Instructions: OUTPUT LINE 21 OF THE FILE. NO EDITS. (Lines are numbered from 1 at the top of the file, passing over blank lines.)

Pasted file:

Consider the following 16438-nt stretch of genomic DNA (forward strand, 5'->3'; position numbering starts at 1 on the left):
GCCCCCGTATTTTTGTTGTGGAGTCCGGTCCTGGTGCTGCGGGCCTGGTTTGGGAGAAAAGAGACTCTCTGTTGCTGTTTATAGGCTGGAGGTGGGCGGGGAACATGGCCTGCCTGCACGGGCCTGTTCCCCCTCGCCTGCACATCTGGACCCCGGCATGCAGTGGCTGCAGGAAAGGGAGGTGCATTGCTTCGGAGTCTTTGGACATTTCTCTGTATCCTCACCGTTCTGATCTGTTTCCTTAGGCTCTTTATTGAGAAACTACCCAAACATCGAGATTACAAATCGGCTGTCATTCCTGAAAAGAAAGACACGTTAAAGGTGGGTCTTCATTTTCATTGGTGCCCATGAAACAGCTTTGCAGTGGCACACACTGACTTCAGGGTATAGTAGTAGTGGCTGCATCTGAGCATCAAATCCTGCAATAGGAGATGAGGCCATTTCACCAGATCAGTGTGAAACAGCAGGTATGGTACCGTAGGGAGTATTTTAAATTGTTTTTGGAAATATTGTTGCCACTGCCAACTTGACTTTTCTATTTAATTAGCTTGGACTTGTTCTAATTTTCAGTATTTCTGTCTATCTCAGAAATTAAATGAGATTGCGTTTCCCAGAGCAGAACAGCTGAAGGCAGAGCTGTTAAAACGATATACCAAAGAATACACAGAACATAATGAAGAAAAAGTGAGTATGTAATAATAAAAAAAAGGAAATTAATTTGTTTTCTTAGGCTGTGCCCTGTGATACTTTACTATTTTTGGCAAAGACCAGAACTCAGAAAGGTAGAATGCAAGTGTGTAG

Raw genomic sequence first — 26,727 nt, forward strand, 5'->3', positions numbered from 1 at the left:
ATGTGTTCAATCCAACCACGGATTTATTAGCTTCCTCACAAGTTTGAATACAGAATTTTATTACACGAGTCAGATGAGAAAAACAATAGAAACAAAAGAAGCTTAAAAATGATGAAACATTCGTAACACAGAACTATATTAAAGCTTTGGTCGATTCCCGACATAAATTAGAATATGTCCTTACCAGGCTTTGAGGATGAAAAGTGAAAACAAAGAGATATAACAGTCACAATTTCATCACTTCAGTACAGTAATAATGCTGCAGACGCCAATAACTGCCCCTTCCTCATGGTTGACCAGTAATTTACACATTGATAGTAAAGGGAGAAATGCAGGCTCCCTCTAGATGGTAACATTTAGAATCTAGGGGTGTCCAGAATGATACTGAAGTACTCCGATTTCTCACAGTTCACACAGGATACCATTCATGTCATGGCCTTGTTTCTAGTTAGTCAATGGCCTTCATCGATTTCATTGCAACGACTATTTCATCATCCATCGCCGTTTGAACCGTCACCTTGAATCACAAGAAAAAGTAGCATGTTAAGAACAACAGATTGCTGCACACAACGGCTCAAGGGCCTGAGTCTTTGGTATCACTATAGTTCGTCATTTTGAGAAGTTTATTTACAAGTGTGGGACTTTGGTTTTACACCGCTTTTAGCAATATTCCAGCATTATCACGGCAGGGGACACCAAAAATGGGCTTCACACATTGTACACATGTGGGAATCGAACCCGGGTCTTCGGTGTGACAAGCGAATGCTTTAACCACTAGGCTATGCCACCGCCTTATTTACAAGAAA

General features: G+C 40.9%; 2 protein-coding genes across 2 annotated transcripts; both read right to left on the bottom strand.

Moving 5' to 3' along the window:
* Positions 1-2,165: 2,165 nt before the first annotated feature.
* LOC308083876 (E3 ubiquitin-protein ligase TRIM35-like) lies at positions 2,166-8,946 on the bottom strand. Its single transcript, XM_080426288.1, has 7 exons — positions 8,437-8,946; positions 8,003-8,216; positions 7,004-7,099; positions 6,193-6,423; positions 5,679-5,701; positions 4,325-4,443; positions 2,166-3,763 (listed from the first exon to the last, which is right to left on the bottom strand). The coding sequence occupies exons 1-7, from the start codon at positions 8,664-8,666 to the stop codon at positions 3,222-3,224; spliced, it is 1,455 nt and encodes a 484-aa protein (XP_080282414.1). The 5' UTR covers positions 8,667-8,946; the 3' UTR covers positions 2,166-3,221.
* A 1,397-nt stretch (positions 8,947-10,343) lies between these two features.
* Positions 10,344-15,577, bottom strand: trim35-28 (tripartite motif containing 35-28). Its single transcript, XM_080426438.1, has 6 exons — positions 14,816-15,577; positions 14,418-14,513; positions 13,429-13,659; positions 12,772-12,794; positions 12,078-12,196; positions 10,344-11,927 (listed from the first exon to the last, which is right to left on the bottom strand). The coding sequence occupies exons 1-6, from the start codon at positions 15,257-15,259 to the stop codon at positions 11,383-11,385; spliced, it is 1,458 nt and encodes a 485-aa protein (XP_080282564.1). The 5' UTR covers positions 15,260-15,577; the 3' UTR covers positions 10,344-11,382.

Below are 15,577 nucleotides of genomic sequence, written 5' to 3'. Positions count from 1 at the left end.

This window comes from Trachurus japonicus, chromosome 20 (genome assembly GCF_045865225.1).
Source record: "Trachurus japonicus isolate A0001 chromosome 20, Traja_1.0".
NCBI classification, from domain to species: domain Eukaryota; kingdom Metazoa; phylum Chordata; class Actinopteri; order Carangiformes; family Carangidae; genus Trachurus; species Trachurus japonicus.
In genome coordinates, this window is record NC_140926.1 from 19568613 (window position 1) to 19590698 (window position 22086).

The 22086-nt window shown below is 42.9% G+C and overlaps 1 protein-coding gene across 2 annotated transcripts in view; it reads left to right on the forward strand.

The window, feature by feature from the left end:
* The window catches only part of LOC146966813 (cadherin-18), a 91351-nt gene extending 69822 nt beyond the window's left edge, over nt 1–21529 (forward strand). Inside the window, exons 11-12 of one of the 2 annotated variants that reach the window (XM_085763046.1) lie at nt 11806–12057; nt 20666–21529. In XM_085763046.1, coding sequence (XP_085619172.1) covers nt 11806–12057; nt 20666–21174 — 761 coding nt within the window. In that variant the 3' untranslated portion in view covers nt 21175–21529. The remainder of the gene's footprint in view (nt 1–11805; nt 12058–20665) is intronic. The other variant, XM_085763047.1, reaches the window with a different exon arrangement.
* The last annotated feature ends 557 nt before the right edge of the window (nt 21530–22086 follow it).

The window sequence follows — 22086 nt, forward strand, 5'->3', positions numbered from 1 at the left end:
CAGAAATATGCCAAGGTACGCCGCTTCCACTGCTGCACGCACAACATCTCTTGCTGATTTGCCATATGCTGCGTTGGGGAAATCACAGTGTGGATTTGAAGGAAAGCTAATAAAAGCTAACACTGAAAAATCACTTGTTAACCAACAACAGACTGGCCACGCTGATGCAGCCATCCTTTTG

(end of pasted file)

CAGAAATATGCCAAGGTACGCCGCTTCCACTGCTGCACGCACAACATCTCTTGCTGATTTGCCATATGCTGCGTTGGGGAAATCACAGTGTGGATTTGAAGGAAAGCTAATAAAAGCTAACACTGAAAAATCACTTGTTAACCAACAACAGACTGGCCACGCTGATGCAGCCATCCTTTTG